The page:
Fellow attorneys ridiculed him, asking incredulously: “Who leaves a law career to become a rapper?” But his family was understanding — part of a shift in attitudes that Mekka says he increasingly sees in his parents’ generation of Nigerian-Americans. “My parents see how lucrative music can be,” he says, adding, “They also get excited when they see me on TV.”
The lawyer turned rapper has been featured on MTV and VH1, has a licensing agreement with ESPN to play his music during college football broadcasts and just released a new single, “Nip and Tuck.” He still has that law degree to fall back on and it comes in handy in his current career too. “I never need anyone to read contracts for me, so I save a ton on lawyer fees,” Mekka says.
A HUNGER FOR SUCCESS
The community’s drive to succeed sounds exhausting at times, particularly if you never feel you’ve reached the finish line. Omalu, the forensic pathologist, was recently in the news again after his independent autopsy of Sacramento youth Stephon Clark showed that the 22-year-old was repeatedly shot in the back by police officers, which conflicted with the Sacramento Police report.
But if you ask Omalu about his success, he’s quick to correct. “I’m not successful,” Omalu says, adding that he won’t consider himself so until he can “wake up one day, do absolutely nothing and there will be no consequences.” Part of Omalu’s humility is faith-based: “I was given a talent to serve,” he says. Omalu has eight degrees, has made life-changing medical discoveries and has been portrayed by a famous actor on screen, but he doesn’t revel in his accomplishments.
And what about Nigerians who come to the U.S. and don’t succeed? Wey, the activist chef, says there’s a lot of pressure to fit a certain mold when you’re Nigerian. Choosing the right career is only one part of that. “You have to be heterosexual, you have to have children, you have to have all of those degrees,” he says of the cultural expectations he was raised with. “It limits the possibilities of what Nigerians can be.”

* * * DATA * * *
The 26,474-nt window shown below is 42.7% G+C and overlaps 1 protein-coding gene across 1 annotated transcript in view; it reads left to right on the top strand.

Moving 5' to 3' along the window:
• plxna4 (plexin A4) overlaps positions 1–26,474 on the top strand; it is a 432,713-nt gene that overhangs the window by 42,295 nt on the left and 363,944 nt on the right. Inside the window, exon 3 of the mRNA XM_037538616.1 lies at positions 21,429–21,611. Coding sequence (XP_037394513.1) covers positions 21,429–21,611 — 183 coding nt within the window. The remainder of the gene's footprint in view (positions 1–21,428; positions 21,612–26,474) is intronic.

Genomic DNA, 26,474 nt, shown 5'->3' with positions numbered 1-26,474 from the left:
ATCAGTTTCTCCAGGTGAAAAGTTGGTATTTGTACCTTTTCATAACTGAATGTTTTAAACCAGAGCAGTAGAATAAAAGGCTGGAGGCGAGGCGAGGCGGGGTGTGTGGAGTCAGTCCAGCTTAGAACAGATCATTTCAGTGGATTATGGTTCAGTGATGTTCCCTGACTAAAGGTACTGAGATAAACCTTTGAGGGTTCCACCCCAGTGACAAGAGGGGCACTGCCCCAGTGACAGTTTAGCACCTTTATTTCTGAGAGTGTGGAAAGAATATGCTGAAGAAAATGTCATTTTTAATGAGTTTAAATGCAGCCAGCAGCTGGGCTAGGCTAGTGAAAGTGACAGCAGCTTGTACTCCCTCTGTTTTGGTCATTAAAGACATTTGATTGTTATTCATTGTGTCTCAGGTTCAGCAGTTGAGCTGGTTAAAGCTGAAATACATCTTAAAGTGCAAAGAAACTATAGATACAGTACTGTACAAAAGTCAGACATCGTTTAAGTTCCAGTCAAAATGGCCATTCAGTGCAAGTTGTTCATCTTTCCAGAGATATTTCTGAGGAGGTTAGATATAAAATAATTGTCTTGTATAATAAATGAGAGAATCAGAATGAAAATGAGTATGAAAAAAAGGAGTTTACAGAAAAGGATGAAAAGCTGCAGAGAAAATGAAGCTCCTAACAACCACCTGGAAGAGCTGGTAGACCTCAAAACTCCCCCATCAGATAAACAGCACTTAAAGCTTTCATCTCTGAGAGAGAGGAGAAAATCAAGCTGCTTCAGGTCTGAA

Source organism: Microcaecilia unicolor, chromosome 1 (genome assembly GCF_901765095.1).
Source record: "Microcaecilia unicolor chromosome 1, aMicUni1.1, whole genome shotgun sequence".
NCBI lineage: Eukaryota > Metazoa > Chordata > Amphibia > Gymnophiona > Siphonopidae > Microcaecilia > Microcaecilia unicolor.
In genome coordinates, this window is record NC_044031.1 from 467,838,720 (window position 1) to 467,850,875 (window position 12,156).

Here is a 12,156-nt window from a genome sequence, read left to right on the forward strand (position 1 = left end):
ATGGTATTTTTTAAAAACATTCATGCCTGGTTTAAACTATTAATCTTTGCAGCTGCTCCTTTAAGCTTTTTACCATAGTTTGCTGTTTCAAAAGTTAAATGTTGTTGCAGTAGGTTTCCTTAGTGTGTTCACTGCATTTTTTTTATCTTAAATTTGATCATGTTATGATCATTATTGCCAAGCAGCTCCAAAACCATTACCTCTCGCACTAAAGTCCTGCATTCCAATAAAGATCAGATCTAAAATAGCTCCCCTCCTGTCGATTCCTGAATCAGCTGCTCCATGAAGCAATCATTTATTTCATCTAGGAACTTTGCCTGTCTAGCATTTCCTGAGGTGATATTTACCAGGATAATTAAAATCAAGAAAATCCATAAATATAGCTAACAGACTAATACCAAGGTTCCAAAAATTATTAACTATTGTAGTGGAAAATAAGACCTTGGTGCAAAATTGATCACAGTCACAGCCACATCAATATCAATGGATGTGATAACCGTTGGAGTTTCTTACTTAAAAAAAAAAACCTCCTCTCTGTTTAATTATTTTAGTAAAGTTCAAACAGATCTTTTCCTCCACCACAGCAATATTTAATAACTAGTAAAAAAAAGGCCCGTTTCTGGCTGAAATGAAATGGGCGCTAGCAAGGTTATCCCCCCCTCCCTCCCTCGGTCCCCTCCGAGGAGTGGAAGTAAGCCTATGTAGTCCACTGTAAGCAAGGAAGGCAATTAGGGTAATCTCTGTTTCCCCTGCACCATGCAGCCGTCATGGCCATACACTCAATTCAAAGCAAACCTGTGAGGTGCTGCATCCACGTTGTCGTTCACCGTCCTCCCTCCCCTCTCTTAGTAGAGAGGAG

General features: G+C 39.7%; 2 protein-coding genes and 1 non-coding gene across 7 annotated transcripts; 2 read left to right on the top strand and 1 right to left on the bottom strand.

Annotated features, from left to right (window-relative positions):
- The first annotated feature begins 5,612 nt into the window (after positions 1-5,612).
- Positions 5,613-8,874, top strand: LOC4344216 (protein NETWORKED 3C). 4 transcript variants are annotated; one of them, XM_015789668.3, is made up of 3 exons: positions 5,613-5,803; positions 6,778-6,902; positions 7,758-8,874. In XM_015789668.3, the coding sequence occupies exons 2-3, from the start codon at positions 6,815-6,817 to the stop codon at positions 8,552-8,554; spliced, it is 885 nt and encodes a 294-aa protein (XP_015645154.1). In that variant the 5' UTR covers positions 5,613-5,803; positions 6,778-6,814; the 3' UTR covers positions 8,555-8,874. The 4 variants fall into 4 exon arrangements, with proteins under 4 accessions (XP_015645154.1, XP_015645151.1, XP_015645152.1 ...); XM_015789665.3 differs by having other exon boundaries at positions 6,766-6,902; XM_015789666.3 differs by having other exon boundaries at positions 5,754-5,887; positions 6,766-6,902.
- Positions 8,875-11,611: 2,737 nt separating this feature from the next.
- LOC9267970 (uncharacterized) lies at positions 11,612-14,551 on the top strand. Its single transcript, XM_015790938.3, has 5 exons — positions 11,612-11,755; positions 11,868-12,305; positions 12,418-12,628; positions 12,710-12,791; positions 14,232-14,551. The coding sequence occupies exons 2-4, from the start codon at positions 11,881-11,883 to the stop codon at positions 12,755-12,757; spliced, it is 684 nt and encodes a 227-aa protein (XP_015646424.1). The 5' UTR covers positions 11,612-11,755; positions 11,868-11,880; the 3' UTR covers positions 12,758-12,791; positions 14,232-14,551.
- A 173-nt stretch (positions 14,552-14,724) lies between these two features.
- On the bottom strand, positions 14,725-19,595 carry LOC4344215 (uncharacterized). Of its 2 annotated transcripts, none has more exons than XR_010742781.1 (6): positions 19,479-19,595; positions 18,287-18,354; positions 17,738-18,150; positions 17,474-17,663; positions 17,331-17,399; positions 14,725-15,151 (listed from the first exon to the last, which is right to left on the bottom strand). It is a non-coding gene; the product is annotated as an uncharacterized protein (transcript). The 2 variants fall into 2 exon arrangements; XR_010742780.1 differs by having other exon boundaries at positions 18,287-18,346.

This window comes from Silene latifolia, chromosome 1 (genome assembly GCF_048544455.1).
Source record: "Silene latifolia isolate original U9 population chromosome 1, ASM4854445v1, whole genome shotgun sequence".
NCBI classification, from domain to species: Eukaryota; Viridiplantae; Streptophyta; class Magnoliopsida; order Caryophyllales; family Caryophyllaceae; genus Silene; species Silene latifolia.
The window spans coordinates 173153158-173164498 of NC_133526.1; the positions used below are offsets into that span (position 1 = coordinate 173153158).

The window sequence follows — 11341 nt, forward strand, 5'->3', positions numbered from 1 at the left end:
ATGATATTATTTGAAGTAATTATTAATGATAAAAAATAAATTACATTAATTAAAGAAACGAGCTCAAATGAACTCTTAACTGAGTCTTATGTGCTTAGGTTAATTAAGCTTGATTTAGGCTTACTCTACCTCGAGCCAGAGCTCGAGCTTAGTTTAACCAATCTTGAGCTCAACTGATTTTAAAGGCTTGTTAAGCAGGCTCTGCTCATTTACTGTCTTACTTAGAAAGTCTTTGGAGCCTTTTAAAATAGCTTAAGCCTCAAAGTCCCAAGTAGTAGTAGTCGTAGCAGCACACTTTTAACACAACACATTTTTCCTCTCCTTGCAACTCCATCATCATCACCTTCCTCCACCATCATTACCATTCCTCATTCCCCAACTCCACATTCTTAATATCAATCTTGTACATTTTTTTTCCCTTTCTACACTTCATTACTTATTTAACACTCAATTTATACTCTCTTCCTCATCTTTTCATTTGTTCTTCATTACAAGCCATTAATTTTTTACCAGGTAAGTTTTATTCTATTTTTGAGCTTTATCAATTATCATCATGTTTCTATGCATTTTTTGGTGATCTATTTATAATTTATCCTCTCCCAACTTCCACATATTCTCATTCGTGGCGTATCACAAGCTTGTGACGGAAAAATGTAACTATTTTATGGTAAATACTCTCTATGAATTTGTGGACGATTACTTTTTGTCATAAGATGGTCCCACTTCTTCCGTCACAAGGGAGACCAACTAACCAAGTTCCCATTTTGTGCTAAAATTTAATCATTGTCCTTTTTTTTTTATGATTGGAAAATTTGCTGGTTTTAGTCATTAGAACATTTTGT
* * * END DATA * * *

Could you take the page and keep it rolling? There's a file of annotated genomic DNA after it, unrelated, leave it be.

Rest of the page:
While others agree it can be stressful at times, they say the high career bar isn’t a burden to them. “I don’t know anything else,” says Olayiwola about being raised to value education and success. Akpe feels the same. “You’re not thinking it’s hard, it’s just something you do,” she says.
THE SKY IS THE LIMIT
Now that doctor, lawyer and engineer are no longer the only acceptable career options within the community, the path to professional achievement is rife with more possibilities than ever before. Sports, entertainment, music, the culinary arts — there are few fields Nigerian-Americans aren’t already influencing. And the negative stereotypes? Hold onto them at your own peril.
SOURCE (abridged/sectioned): https://www.ozy.com/fast-forward/the-most-successful-ethnic-group-in-the-us-may-surprise-you/86885
|Crime / 10 Nigerians Escape From India Jail by prof2007: 11:42pm On Jul 12|
10 yet-to-be identified Nigerians detained in a prison in Noida, Uttar Pradesh in India have escaped from jail. Reports, according to India’s Business Standard, said the Nigerians who were detained by Gautam Buddh Nagar police broke jail on Thursday 11th July 2019. However, some of them have been recaptured.
Additional Director General of Police of Meerut zone, said “Some inmates escaped due to negligence of guard and some of them were later caught.Action being taken against staff whoever is responsible for it.”
The Uttar Pradesh police on Wednesday detained as many as 60 foreigners who were reportedly living in India without valid travel documents or suspected to be involved in criminal activities.
They were arrested in the course of “Operation Clean 10”, meant to catch foreign nationals living in the national capital region.
|Politics / Yahaya Bello Spends 3-year Salary On Purchase Of APC Gov Form by prof2007: 12:51am On Jul 11|
Kogi State Governor, Yahaya Bello, has spent the sum of N22.5m to purchase nomination and expression of interest forms of the All Progressives Congress ahead of the governorship primary which holds August 29, 2019. Investigations by The PUNCH showed that the sum is almost equivalent to the three-year salary and allowances of a governor which is N23.3m.
According to the Revenue Mobilisation and Fiscal Commission, a governor’s basic salary is N185, 308.75 while he is entitled to a hardship allowance of N92, 654.37 and a consistency allowance of N370, 617.50 bringing the total monthly package to N648, 580.62 or N7.7m a year. The total salary and allowances earned by a governor in three years is N23.3m.